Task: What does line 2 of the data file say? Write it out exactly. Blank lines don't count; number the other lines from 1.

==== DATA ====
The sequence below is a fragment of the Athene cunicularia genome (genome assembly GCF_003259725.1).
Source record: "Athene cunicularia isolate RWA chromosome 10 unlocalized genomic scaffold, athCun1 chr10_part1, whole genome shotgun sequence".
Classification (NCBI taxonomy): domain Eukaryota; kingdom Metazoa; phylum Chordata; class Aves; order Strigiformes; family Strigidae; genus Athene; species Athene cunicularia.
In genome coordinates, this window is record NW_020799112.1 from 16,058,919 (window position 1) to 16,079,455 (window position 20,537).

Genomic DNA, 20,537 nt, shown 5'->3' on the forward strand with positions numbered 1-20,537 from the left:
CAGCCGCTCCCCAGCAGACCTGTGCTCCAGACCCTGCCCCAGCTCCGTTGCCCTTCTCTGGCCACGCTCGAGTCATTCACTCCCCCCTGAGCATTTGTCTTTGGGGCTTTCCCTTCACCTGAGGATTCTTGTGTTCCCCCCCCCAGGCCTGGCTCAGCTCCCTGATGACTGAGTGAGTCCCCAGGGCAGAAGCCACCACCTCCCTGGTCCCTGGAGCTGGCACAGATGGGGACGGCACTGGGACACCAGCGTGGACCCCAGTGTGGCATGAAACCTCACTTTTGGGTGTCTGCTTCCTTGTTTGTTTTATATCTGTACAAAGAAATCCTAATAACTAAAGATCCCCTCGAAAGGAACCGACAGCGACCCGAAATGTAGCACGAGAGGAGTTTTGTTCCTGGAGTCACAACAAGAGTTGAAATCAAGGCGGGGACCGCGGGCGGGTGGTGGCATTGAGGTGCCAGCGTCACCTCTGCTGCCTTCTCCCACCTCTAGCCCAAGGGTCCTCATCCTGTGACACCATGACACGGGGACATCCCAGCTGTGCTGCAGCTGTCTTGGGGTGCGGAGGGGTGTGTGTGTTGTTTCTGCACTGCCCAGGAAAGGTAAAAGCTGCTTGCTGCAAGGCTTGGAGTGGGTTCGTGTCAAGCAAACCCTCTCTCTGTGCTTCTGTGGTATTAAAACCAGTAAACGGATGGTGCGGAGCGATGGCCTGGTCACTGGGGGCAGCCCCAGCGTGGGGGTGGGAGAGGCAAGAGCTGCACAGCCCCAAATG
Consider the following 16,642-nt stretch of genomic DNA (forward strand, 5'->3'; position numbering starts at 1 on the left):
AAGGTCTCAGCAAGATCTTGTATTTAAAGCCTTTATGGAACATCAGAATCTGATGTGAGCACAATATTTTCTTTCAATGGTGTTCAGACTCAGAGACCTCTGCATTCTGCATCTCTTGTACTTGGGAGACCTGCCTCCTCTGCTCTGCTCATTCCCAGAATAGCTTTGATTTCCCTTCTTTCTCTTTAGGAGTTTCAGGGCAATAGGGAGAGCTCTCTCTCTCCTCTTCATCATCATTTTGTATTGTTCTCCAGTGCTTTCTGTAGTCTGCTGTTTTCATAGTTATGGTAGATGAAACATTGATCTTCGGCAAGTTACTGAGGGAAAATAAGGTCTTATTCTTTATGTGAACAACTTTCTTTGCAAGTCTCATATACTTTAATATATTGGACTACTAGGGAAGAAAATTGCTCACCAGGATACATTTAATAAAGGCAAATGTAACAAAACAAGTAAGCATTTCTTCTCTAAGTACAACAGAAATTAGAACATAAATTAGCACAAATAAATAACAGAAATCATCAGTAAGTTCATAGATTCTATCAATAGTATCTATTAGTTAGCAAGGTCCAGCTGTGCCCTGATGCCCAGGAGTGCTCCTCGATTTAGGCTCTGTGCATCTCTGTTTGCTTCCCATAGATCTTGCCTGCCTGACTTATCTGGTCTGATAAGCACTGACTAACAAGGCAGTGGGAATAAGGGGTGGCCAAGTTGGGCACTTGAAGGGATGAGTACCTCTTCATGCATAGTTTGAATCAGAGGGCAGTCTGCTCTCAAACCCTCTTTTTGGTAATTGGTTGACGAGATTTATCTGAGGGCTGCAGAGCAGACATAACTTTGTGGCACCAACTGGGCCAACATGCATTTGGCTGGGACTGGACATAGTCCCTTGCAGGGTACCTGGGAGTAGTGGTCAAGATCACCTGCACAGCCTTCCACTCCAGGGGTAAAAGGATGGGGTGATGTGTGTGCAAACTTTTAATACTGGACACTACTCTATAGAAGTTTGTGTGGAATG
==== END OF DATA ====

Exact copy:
Source record: "Athene cunicularia isolate RWA chromosome 10 unlocalized genomic scaffold, athCun1 chr10_part1, whole genome shotgun sequence".